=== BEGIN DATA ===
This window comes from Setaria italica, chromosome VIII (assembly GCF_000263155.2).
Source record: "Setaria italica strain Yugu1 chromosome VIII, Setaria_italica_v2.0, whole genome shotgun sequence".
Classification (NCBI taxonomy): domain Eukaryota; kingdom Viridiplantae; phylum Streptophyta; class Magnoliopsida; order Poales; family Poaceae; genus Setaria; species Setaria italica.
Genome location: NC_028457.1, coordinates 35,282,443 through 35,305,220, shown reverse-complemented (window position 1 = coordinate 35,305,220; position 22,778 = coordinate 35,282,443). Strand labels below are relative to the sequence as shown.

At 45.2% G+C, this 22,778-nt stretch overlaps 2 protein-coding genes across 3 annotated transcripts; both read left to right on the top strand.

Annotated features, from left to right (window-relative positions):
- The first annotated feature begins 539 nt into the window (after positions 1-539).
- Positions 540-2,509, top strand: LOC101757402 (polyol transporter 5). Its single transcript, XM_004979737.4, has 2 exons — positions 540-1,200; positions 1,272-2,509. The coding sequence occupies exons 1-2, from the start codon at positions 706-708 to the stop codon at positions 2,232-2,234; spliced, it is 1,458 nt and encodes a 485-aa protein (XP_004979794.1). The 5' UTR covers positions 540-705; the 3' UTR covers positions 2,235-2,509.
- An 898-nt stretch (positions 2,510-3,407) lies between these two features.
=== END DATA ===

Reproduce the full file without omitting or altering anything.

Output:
This window comes from Setaria italica, chromosome VIII (assembly GCF_000263155.2).
Source record: "Setaria italica strain Yugu1 chromosome VIII, Setaria_italica_v2.0, whole genome shotgun sequence".
Classification (NCBI taxonomy): domain Eukaryota; kingdom Viridiplantae; phylum Streptophyta; class Magnoliopsida; order Poales; family Poaceae; genus Setaria; species Setaria italica.
Genome location: NC_028457.1, coordinates 35,282,443 through 35,305,220, shown reverse-complemented (window position 1 = coordinate 35,305,220; position 22,778 = coordinate 35,282,443). Strand labels below are relative to the sequence as shown.

At 45.2% G+C, this 22,778-nt stretch overlaps 2 protein-coding genes across 3 annotated transcripts; both read left to right on the top strand.

Annotated features, from left to right (window-relative positions):
- The first annotated feature begins 539 nt into the window (after positions 1-539).
- Positions 540-2,509, top strand: LOC101757402 (polyol transporter 5). Its single transcript, XM_004979737.4, has 2 exons — positions 540-1,200; positions 1,272-2,509. The coding sequence occupies exons 1-2, from the start codon at positions 706-708 to the stop codon at positions 2,232-2,234; spliced, it is 1,458 nt and encodes a 485-aa protein (XP_004979794.1). The 5' UTR covers positions 540-705; the 3' UTR covers positions 2,235-2,509.
- An 898-nt stretch (positions 2,510-3,407) lies between these two features.